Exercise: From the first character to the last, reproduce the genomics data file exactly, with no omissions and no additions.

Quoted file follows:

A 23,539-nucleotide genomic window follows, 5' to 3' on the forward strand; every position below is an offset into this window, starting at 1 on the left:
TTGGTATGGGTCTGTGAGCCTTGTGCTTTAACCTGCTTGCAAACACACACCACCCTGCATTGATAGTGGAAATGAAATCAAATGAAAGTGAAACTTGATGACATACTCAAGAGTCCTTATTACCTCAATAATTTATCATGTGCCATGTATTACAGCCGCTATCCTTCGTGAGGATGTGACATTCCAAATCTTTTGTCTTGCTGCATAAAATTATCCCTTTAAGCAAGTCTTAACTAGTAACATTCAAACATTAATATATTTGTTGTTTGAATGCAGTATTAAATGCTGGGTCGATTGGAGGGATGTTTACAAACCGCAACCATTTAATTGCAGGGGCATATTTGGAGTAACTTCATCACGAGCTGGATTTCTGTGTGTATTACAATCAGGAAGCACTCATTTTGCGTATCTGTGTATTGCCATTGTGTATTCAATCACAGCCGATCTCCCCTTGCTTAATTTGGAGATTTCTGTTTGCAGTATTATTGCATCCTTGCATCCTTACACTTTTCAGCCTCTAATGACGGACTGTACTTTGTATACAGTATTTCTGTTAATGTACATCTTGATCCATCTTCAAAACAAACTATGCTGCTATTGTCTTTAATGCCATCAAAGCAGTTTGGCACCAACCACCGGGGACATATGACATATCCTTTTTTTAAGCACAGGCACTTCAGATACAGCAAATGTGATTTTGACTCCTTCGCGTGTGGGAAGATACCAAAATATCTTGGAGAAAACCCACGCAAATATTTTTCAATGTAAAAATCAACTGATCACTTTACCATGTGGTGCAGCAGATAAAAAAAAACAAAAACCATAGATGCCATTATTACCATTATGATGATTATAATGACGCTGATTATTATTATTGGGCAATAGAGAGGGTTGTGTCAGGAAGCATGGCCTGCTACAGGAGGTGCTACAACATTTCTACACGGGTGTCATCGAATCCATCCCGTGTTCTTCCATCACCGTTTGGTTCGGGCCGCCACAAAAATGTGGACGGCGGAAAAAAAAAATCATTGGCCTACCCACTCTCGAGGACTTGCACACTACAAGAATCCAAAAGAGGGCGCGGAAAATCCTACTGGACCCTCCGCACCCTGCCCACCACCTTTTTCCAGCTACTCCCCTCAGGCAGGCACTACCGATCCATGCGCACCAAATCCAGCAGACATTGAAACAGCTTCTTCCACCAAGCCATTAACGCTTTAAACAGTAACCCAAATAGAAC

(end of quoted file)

A 23,539-nucleotide genomic window follows, 5' to 3' on the forward strand; every position below is an offset into this window, starting at 1 on the left:
TTGGTATGGGTCTGTGAGCCTTGTGCTTTAACCTGCTTGCAAACACACACCACCCTGCATTGATAGTGGAAATGAAATCAAATGAAAGTGAAACTTGATGACATACTCAAGAGTCCTTATTACCTCAATAATTTATCATGTGCCATGTATTACAGCCGCTATCCTTCGTGAGGATGTGACATTCCAAATCTTTTGTCTTGCTGCATAAAATTATCCCTTTAAGCAAGTCTTAACTAGTAACATTCAAACATTAATATATTTGTTGTTTGAATGCAGTATTAAATGCTGGGTCGATTGGAGGGATGTTTACAAACCGCAACCATTTAATTGCAGGGGCATATTTGGAGTAACTTCATCACGAGCTGGATTTCTGTGTGTATTACAATCAGGAAGCACTCATTTTGCGTATCTGTGTATTGCCATTGTGTATTCAATCACAGCCGATCTCCCCTTGCTTAATTTGGAGATTTCTGTTTGCAGTATTATTGCATCCTTGCATCCTTACACTTTTCAGCCTCTAATGACGGACTGTACTTTGTATACAGTATTTCTGTTAATGTACATCTTGATCCATCTTCAAAACAAACTATGCTGCTATTGTCTTTAATGCCATCAAAGCAGTTTGGCACCAACCACCGGGGACATATGACATATCCTTTTTTTAAGCACAGGCACTTCAGATACAGCAAATGTGATTTTGACTCCTTCGCGTGTGGGAAGATACCAAAATATCTTGGAGAAAACCCACGCAAATATTTTTCAATGTAAAAATCAACTGATCACTTTACCATGTGGTGCAGCAGATAAAAAAAAACAAAAACCATAGATGCCATTATTACCATTATGATGATTATAATGACGCTGATTATTATTATTGGGCAATAGAGAGGGTTGTGTCAGGAAGCATGGCCTGCTACAGGAGGTGCTACAACATTTCTACACGGGTGTCATCGAATCCATCCCGTGTTCTTCCATCACCGTTTGGTTCGGGCCGCCACAAAAATGTGGACGGCGGAAAAAAAAAATCATTGGCCTACCCACTCTCGAGGACTTGCACACTACAAGAATCCAAAAGAGGGCGCGGAAAATCCTACTGGACCCTCCGCACCCTGCCCACCACCTTTTTCCAGCTACTCCCCTCAGGCAGGCACTACCGATCCATGCGCACCAAATCCAGCAGACATTGAAACAGCTTCTTCCACCAAGCCATTAACGCTTTAAACAGTAACCCAAATAGAAC